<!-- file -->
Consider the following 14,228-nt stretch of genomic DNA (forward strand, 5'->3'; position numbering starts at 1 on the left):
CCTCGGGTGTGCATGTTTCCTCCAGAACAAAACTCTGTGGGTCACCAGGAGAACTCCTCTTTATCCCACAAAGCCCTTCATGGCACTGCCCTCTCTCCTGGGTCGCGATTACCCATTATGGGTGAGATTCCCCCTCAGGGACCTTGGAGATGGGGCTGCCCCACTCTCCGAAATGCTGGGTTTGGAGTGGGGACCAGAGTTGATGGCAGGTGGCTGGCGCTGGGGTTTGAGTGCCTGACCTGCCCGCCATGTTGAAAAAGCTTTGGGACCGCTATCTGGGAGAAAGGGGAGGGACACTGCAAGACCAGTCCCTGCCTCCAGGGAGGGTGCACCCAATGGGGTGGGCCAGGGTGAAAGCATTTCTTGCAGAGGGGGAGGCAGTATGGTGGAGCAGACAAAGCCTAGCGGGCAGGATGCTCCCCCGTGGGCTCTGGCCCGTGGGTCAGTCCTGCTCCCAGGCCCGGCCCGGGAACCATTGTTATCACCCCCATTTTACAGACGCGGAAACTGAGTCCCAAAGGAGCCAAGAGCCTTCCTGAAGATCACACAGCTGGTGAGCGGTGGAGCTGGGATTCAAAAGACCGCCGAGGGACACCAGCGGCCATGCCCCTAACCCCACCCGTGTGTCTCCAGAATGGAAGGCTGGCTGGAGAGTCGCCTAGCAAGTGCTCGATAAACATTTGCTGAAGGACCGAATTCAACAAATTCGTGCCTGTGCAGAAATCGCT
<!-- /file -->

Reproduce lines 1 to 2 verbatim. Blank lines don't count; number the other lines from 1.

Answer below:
Consider the following 14,228-nt stretch of genomic DNA (forward strand, 5'->3'; position numbering starts at 1 on the left):
CCTCGGGTGTGCATGTTTCCTCCAGAACAAAACTCTGTGGGTCACCAGGAGAACTCCTCTTTATCCCACAAAGCCCTTCATGGCACTGCCCTCTCTCCTGGGTCGCGATTACCCATTATGGGTGAGATTCCCCCTCAGGGACCTTGGAGATGGGGCTGCCCCACTCTCCGAAATGCTGGGTTTGGAGTGGGGACCAGAGTTGATGGCAGGTGGCTGGCGCTGGGGTTTGAGTGCCTGACCTGCCCGCCATGTTGAAAAAGCTTTGGGACCGCTATCTGGGAGAAAGGGGAGGGACACTGCAAGACCAGTCCCTGCCTCCAGGGAGGGTGCACCCAATGGGGTGGGCCAGGGTGAAAGCATTTCTTGCAGAGGGGGAGGCAGTATGGTGGAGCAGACAAAGCCTAGCGGGCAGGATGCTCCCCCGTGGGCTCTGGCCCGTGGGTCAGTCCTGCTCCCAGGCCCGGCCCGGGAACCATTGTTATCACCCCCATTTTACAGACGCGGAAACTGAGTCCCAAAGGAGCCAAGAGCCTTCCTGAAGATCACACAGCTGGTGAGCGGTGGAGCTGGGATTCAAAAGACCGCCGAGGGACACCAGCGGCCATGCCCCTAACCCCACCCGTGTGTCTCCAGAATGGAAGGCTGGCTGGAGAGTCGCCTAGCAAGTGCTCGATAAACATTTGCTGAAGGACCGAATTCAACAAATTCGTGCCTGTGCAGAAATCGCT